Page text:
Aerial view of campus with Williamsport, the Susquehanna River and Bald Eagle Mountain as a backdrop

A Message from the President: How Lycoming and other Pennsylvania liberal arts colleges are delivering a residential experience

A Message from the President: How Lycoming and other Pennsylvania liberal arts colleges are delivering a residential experience

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Since March 2020, the COVID pandemic has altered in fundamental ways the landscape of higher education. With a few exceptions, colleges and universities completed the 2020 spring semester utilizing remote modes of instruction. Despite substantial financial assistance provided to higher education through the CARES Act, the sector as a whole and the great majority of institutions have experienced substantial revenue losses. For example, the Association of Independent Colleges and Universities of Pennsylvania estimates that its 92 members have revenue losses approaching $500 million.

During May and June 2020, institutions of higher education (IHE) across the United States announced their intention to resume residential education. When the number of new cases in the United States surged from July through mid-August, however, a significant number of institutions reevaluated their plans and announced they would teach mostly remote. Other IHEs decided to reduce the number of students on campus. Swarthmore College, for example, permitted only first-years, sophomores, new transfers, and resident assistants to live on campus during the fall semester.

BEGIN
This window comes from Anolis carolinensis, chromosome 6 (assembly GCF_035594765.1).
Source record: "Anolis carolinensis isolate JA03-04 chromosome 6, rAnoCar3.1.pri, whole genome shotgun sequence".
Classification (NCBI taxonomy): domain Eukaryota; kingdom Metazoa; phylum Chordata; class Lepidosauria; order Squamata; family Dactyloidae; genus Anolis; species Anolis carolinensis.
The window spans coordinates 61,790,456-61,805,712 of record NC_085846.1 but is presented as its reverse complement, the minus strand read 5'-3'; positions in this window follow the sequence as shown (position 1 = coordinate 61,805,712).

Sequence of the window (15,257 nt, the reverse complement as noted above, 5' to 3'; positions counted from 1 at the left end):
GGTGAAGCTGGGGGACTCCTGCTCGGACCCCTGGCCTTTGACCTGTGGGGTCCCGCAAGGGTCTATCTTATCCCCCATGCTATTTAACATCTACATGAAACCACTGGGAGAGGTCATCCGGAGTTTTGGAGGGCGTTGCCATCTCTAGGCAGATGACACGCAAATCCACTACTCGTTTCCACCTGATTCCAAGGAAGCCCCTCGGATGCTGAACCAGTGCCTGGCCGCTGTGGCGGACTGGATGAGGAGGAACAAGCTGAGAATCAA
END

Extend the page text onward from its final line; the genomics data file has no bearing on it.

As IHEs reopened their classrooms and residence halls in late August and early September, some high profile campuses (including Notre Dame, University of North Carolina [UNC], Penn State, and Iowa State) experienced a surge of COVID-19 infections among students. In turn, a number of IHEs, including UNC, quickly abandoned residential learning. Others, like Notre Dame, enacted two-weeks of remote teaching with students instructed to quarantine in their residence halls. Still others, including Penn State, have persisted, despite having more than 1,000 infections, with having students in residence with many classes taught online and others in-person.

Both the popular press and publications that focus on higher education have largely failed to report on the more successful experiences of many small colleges. Lycoming College and three of its Pennsylvania peers —Susquehanna University, Juniata College, and Allegheny College — are examples of places that have made it to the beginning of October with relatively few diagnosed COVID-19 infections. Moreover, none of the four institutions have experienced significant disruptions of their plans for resuming residential education.

It is instructive to reflect upon and understand the reasons for the contrast between the experiences of smaller colleges and that of the large universities upon which the press has focused. One important difference involves ownership of student housing. Over the past couple decades, many universities have outsourced housing to private developers, while most small colleges house all or a high percentage of their students in college-owned housing. This distinction has been critical because outbreaks at a number of universities have been contact traced to off-campus parties in housing not owned by the institution. At Lycoming, however, all students, with the exception of commuters who reside with family members, live in college-owned housing; the situation at the other three Pennsylvania colleges is very similar. As a consequence, Lycoming and the others have been better able to monitor student behavior and prevent large parties from occurring.